21. Per Krusell & Anthony A. Smith, Jr., . "Income and Wealth Heterogeneity in the Macroeconomy," GSIA Working Papers 1997-37, Carnegie Mellon University, Tepper School of Business.
  22. Haliassos, Michael & Hassapis, Christis, 2001. "Non-expected Utility, Saving and Portfolios," Economic Journal, Royal Economic Society, vol. 111(468), pages 69-102, January.
  23. Jean-Pierre Danthine & John B. Donaldson, 2002. "Labour Relations and Asset Returns," Review of Economic Studies, Oxford University Press, vol. 69(1), pages 41-64.
  24. Attanasio, Orazio P & Weber, Guglielmo, 1989. "Intertemporal Substitution, Risk Aversion and the Euler Equation for Consumption," Economic Journal, Royal Economic Society, vol. 99(395), pages 59-73, Supplemen.
  25. Epstein, Larry G & Zin, Stanley E, 1989. "Substitution, Risk Aversion, and the Temporal Behavior of Consumption and Asset Returns: A Theoretical Framework," Econometrica, Econometric Society, vol. 57(4), pages 937-69, July.
  26. M. Fatih Guvenen, 2003. "A Parsimonious Macroeconomic Model for Asset Pricing: Habit Formation or Cross-sectional Heterogeneity?," RCER Working Papers 499, University of Rochester - Center for Economic Research (RCER).
  27. Larry E. Jones & Rodolfo E. Manuelli & Ennio Stacchetti, 1999. "Technology (and Policy) Shocks in Models of Endogenous Growth," NBER Working Papers 7063, National Bureau of Economic Research, Inc.
  28. Patrick J. Kehoe & Fabrizio Perri, 2000. "International Business Cycles with Endogenous Incomplete Markets," NBER Working Papers 7870, National Bureau of Economic Research, Inc.
  29. Kydland, Finn E & Prescott, Edward C, 1982. "Time to Build and Aggregate Fluctuations," Econometrica, Econometric Society, vol. 50(6), pages 1345-70, November.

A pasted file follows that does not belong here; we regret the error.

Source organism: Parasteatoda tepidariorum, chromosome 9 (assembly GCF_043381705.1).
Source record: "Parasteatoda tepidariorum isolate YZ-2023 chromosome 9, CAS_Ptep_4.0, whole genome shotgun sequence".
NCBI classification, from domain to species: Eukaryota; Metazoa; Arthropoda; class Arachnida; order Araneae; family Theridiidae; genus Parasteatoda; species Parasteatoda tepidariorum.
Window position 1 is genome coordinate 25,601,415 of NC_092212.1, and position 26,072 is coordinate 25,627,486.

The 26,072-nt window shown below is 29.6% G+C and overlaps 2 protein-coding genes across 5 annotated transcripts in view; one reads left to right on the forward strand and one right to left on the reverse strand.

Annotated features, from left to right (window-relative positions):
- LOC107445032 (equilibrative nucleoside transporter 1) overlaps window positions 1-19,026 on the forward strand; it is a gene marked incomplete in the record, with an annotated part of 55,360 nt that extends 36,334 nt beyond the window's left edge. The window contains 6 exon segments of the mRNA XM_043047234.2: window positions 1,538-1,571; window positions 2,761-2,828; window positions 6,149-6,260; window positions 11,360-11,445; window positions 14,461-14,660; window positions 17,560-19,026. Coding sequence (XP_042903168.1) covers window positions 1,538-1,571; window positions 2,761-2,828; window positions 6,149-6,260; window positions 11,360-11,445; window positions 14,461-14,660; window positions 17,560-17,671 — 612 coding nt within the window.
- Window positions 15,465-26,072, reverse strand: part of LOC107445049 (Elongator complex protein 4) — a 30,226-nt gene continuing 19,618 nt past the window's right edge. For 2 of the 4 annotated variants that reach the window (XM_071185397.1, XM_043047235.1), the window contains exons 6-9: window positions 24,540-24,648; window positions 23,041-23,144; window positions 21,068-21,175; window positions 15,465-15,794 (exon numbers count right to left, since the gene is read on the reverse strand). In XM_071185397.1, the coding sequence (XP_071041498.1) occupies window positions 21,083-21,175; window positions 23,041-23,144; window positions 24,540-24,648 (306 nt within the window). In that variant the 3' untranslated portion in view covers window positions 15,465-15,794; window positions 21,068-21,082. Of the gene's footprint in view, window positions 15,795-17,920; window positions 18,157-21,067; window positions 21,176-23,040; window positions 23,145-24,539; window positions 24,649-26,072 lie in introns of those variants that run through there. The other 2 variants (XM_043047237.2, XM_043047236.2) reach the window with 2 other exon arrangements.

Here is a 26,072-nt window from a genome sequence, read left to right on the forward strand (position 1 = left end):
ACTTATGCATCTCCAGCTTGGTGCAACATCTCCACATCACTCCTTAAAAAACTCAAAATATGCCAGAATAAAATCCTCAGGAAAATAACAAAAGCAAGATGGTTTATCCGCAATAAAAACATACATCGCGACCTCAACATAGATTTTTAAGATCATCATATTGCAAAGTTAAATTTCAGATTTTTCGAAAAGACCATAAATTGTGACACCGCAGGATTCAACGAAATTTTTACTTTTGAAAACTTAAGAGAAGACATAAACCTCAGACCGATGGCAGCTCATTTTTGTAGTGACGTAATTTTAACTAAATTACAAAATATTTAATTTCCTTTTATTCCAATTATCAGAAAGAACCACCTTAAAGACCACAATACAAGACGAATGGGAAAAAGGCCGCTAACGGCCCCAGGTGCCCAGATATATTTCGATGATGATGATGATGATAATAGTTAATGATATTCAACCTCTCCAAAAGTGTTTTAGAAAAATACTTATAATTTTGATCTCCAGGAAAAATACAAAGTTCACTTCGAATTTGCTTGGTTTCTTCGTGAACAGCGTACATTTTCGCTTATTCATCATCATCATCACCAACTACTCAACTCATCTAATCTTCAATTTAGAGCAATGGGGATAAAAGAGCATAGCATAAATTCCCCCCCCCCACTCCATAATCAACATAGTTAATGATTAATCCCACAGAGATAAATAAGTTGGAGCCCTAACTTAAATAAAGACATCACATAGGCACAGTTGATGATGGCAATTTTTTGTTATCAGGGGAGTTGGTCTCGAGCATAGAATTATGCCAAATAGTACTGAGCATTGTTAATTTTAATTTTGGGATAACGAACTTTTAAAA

30. John Heaton & Deborah Lucas, 1993. "Evaluating the Effects of Incomplete Markets on Risk Sharing and Asset Pricing," NBER Working Papers 4249, National Bureau of Economic Research, Inc.
  31. Schechtman, Jack & Escudero, Vera L. S., 1977. "Some results on "an income fluctuation problem"," Journal of Economic Theory, Elsevier, vol. 16(2), pages 151-166, December.
  32. Beaudry, Paul & van Wincoop, Eric, 1996. "The Intertemporal Elasticity of Substitution: An Exploration Using a US Panel of State Data," Economica, London School of Economics and Political Science, vol. 63(251), pages 495-512, August.
  33. Hansen, Lars Peter & Singleton, Kenneth J, 1982. "Generalized Instrumental Variables Estimation of Nonlinear Rational Expectations Models," Econometrica, Econometric Society, vol. 50(5), pages 1269-86, September.
  34. Mankiw, N. Gregory & Zeldes, Stephen P., 1991. "The consumption of stockholders and nonstockholders," Journal of Financial Economics, Elsevier, vol. 29(1), pages 97-112, March.
  35. King, Robert G & Rebelo, Sergio, 1990. "Public Policy and Economic Growth: Developing Neoclassical Implications," Journal of Political Economy, University of Chicago Press, vol. 98(5), pages S126-50, October.
  36. Hansen, Lars Peter & Singleton, Kenneth J, 1983. "Stochastic Consumption, Risk Aversion, and the Temporal Behavior of Asset Returns," Journal of Political Economy, University of Chicago Press, vol. 91(2), pages 249-65, April.